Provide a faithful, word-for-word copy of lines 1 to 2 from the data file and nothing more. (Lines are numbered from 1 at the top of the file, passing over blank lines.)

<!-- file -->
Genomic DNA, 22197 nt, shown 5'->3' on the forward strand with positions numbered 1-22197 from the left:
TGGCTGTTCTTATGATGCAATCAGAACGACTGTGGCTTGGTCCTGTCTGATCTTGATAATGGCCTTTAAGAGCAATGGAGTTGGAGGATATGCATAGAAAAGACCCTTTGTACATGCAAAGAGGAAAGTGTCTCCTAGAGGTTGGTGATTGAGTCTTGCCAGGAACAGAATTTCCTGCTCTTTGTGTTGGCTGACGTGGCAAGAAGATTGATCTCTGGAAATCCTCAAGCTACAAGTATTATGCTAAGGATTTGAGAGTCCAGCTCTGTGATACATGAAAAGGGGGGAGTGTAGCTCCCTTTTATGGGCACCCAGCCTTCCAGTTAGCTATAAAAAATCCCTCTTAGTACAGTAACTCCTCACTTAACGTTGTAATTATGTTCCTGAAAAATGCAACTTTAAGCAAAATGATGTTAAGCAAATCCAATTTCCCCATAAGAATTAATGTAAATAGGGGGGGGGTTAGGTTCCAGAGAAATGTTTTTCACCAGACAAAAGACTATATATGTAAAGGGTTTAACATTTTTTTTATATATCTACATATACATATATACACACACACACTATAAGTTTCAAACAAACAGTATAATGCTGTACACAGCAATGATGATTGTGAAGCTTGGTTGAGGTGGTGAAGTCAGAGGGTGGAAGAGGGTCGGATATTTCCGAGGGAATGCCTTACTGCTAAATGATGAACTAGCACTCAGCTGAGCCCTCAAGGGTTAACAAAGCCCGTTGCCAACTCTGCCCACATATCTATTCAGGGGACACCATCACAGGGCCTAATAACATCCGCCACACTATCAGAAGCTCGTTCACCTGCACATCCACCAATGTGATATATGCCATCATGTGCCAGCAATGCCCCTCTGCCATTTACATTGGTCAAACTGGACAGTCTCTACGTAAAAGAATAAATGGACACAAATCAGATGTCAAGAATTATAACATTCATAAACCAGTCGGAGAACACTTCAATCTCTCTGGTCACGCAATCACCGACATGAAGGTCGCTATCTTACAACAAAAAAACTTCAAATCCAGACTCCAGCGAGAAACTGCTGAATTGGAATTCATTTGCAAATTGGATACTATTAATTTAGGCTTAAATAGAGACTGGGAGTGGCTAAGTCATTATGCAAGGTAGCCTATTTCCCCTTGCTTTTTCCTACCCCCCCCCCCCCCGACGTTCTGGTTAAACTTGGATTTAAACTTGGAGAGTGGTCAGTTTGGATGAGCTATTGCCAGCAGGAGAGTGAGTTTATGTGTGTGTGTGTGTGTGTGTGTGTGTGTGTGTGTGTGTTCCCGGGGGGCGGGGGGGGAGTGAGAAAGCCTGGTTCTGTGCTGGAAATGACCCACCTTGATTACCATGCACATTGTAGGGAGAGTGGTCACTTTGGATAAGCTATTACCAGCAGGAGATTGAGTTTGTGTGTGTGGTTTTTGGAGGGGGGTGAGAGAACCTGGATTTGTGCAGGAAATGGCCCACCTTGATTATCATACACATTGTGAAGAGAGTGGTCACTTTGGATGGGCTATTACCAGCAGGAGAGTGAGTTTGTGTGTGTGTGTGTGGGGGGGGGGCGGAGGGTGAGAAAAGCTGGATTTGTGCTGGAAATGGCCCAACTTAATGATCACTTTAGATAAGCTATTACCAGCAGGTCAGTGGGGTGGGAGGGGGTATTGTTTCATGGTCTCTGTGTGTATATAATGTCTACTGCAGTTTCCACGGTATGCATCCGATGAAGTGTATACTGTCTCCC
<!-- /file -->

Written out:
Genomic DNA, 22197 nt, shown 5'->3' on the forward strand with positions numbered 1-22197 from the left:
TGGCTGTTCTTATGATGCAATCAGAACGACTGTGGCTTGGTCCTGTCTGATCTTGATAATGGCCTTTAAGAGCAATGGAGTTGGAGGATATGCATAGAAAAGACCCTTTGTACATGCAAAGAGGAAAGTGTCTCCTAGAGGTTGGTGATTGAGTCTTGCCAGGAACAGAATTTCCTGCTCTTTGTGTTGGCTGACGTGGCAAGAAGATTGATCTCTGGAAATCCTCAAGCTACAAGTATTATGCTAAGGATTTGAGAGTCCAGCTCTGTGATACATGAAAAGGGGGGAGTGTAGCTCCCTTTTATGGGCACCCAGCCTTCCAGTTAGCTATAAAAAATCCCTCTTAGTACAGTAACTCCTCACTTAACGTTGTAATTATGTTCCTGAAAAATGCAACTTTAAGCAAAATGATGTTAAGCAAATCCAATTTCCCCATAAGAATTAATGTAAATAGGGGGGGGGTTAGGTTCCAGAGAAATGTTTTTCACCAGACAAAAGACTATATATGTAAAGGGTTTAACATTTTTTTTATATATCTACATATACATATATACACACACACACTATAAGTTTCAAACAAACAGTATAATGCTGTACACAGCAATGATGATTGTGAAGCTTGGTTGAGGTGGTGAAGTCAGAGGGTGGAAGAGGGTCGGATATTTCCGAGGGAATGCCTTACTGCTAAATGATGAACTAGCACTCAGCTGAGCCCTCAAGGGTTAACAAAGCCCGTTGCCAACTCTGCCCACATATCTATTCAGGGGACACCATCACAGGGCCTAATAACATCCGCCACACTATCAGAAGCTCGTTCACCTGCACATCCACCAATGTGATATATGCCATCATGTGCCAGCAATGCCCCTCTGCCATTTACATTGGTCAAACTGGACAGTCTCTACGTAAAAGAATAAATGGACACAAATCAGATGTCAAGAATTATAACATTCATAAACCAGTCGGAGAACACTTCAATCTCTCTGGTCACGCAATCACCGACATGAAGGTCGCTATCTTACAACAAAAAAACTTCAAATCCAGACTCCAGCGAGAAACTGCTGAATTGGAATTCATTTGCAAATTGGATACTATTAATTTAGGCTTAAATAGAGACTGGGAGTGGCTAAGTCATTATGCAAGGTAGCCTATTTCCCCTTGCTTTTTCCTACCCCCCCCCCCCCCGACGTTCTGGTTAAACTTGGATTTAAACTTGGAGAGTGGTCAGTTTGGATGAGCTATTGCCAGCAGGAGAGTGAGTTTATGTGTGTGTGTGTGTGTGTGTGTGTGTGTGTGTGTGTGTTCCCGGGGGGCGGGGGGGGAGTGAGAAAGCCTGGTTCTGTGCTGGAAATGACCCACCTTGATTACCATGCACATTGTAGGGAGAGTGGTCACTTTGGATAAGCTATTACCAGCAGGAGATTGAGTTTGTGTGTGTGGTTTTTGGAGGGGGGTGAGAGAACCTGGATTTGTGCAGGAAATGGCCCACCTTGATTATCATACACATTGTGAAGAGAGTGGTCACTTTGGATGGGCTATTACCAGCAGGAGAGTGAGTTTGTGTGTGTGTGTGTGGGGGGGGGGCGGAGGGTGAGAAAAGCTGGATTTGTGCTGGAAATGGCCCAACTTAATGATCACTTTAGATAAGCTATTACCAGCAGGTCAGTGGGGTGGGAGGGGGTATTGTTTCATGGTCTCTGTGTGTATATAATGTCTACTGCAGTTTCCACGGTATGCATCCGATGAAGTGTATACTGTCTCCC